Role of Zn in tuning the band gap, surface morphology, photoluminescence and optical nonlinearities of CdO nanostructures for photonic device applications

Raghavendra Bairy, A. Jayarama, Suresh D. Kulkarni, M. S. Murari, H. Vijeth

Research output: Contribution to journalArticle


We report the role of Zn doping on third-order nonlinear optical properties (NLO) of CdO thin films. Thin Cd1-xZnxO'films' was prepared using the spray pyrolysis (SP) technique [with x = 0, 0.01, 0.05 and 0.1 at. %] to study the morphological, surface morphology, linear optical, photoluminescence and NLO properties. The study of x-ray diffraction (XRD) revealed the crystalline nature of the prepared thin films, and the Zn-doping improves the crystallite size. The' films morphology is mainly influenced by the'doping'shown by the images of FESEM (field emission scanning electron microscopy). As the doping concentration of Zn increases, the direct energy band-gap (Eg) value increased from 2.51 eV to 2.60 eV for undoped CdO to 10% of Zn doped CdO. Room temperature photoluminescence spectra (RTPL) of the prepared samples are investigated for an in-depth understanding of the conduction band behavior of defect states. Z-scan data showed strong'two-photon absorption'(2PA) for the deposited films and with an'increase in doping concentrations'from 0 to 10 (at %), the'nonlinear absorption coefficient (β) increasing from 1.22 ×10-4 to 4.50 × 10-4 (cmW-1), nonlinear refractive index from 7.06 ×10-9 to 1.30 ×10-8 (cm2W-1) and χ (3) i.e. third-order NLO susceptibility'values also increased from 4.03 ×10-7 to 7.31 ×10-7 (esu). Optical Limiting characteristics of the prepared films was studied at the experimental wavelength. The inspiring results of the NLO properties propose that Cd1-xZnxO thin film is an accomplished and promising material for'NLO'device applications.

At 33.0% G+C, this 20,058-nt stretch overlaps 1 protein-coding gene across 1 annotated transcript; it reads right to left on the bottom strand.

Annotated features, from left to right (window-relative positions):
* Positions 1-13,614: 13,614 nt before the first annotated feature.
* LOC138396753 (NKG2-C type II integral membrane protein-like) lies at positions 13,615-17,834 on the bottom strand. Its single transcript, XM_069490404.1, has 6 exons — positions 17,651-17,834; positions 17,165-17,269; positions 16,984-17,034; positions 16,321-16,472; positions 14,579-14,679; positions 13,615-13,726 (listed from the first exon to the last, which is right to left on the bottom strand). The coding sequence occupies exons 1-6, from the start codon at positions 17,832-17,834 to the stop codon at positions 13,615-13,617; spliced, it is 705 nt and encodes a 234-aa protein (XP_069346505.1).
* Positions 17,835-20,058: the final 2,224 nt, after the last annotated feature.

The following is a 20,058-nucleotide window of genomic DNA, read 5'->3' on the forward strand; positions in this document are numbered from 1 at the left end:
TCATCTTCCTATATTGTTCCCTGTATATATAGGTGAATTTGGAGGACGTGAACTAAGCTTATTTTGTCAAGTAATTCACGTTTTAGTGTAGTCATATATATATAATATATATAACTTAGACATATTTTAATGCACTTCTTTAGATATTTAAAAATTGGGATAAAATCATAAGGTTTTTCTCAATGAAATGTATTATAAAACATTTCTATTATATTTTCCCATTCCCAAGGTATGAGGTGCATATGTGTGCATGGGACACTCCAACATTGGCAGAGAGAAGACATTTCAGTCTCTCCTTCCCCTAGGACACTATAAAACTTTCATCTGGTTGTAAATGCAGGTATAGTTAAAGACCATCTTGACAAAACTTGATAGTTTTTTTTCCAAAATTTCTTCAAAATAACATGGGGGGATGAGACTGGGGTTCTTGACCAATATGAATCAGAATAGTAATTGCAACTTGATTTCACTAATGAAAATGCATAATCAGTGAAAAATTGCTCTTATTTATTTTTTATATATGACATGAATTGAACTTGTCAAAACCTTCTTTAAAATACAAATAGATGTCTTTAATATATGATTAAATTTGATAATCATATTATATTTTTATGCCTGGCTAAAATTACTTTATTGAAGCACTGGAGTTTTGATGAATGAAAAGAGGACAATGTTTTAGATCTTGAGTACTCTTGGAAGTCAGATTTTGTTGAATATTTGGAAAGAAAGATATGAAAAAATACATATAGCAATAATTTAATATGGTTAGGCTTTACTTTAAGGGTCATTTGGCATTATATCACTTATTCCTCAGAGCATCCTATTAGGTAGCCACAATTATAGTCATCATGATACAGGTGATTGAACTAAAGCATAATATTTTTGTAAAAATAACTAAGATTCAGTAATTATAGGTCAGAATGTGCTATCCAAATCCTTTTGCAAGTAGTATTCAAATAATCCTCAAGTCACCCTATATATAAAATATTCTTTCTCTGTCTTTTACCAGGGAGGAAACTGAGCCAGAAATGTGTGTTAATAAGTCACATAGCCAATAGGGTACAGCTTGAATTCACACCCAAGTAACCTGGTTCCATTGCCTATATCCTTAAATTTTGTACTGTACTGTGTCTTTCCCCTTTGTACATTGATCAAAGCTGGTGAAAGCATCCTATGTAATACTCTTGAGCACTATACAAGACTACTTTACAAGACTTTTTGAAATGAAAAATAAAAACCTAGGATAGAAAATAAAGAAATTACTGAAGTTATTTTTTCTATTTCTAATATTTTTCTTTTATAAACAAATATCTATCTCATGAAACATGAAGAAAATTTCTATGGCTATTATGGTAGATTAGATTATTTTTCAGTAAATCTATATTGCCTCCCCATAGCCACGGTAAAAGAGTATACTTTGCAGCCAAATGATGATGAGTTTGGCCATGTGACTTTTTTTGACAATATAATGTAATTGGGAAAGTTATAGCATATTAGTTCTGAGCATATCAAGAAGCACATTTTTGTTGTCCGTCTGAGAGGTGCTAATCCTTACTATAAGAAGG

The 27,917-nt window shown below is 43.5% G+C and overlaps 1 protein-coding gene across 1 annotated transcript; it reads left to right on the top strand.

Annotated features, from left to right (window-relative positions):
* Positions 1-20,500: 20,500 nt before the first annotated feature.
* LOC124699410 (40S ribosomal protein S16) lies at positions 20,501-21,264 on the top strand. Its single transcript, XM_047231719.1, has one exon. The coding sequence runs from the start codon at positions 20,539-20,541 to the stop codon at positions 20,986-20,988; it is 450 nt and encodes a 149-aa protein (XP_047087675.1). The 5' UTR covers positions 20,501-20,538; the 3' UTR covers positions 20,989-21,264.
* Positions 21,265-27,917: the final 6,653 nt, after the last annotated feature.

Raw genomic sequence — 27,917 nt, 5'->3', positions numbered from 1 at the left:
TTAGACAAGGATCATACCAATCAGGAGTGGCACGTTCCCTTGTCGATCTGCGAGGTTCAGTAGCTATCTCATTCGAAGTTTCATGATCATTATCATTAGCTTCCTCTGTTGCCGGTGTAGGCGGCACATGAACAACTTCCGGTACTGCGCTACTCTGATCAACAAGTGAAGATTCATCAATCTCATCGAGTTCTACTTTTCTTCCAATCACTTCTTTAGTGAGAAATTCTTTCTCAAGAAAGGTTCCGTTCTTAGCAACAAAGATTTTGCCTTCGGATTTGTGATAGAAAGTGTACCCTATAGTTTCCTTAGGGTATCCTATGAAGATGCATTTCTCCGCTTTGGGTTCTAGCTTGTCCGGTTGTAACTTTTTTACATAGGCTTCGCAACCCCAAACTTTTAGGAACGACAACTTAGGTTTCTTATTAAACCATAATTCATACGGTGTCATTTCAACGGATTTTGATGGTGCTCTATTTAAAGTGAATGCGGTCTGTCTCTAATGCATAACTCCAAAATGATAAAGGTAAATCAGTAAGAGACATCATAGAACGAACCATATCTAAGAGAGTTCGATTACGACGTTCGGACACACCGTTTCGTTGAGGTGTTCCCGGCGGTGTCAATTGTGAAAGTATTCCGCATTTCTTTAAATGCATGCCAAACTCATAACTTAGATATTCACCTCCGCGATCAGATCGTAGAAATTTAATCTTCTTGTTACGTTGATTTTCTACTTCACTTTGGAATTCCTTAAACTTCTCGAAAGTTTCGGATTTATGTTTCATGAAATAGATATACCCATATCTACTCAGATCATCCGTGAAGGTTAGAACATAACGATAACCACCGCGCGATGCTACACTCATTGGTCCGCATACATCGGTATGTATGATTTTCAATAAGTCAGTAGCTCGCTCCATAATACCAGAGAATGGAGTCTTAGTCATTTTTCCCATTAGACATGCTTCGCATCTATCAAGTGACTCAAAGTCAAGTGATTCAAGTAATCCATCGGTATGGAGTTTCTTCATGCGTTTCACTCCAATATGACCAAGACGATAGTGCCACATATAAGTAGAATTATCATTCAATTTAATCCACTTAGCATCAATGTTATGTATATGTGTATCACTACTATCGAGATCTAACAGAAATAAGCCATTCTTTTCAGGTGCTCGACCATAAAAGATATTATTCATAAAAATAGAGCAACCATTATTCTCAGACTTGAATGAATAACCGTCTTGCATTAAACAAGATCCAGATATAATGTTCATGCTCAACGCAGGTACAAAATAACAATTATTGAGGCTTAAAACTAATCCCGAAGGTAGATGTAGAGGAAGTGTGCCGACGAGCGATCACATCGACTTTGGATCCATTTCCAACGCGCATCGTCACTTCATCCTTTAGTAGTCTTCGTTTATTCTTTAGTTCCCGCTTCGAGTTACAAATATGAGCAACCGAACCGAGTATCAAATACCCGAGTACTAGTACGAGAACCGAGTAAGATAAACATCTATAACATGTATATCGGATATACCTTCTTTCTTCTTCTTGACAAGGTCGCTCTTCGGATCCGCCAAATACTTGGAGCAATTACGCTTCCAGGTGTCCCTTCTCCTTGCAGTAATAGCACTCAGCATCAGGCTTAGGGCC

Original languageEnglish
Article number096447
JournalMaterials Research Express
Issue number9
Publication statusPublished - 31-07-2019


All Science Journal Classification (ASJC) codes

  • Electronic, Optical and Magnetic Materials
  • Biomaterials
  • Surfaces, Coatings and Films
  • Polymers and Plastics
  • Metals and Alloys

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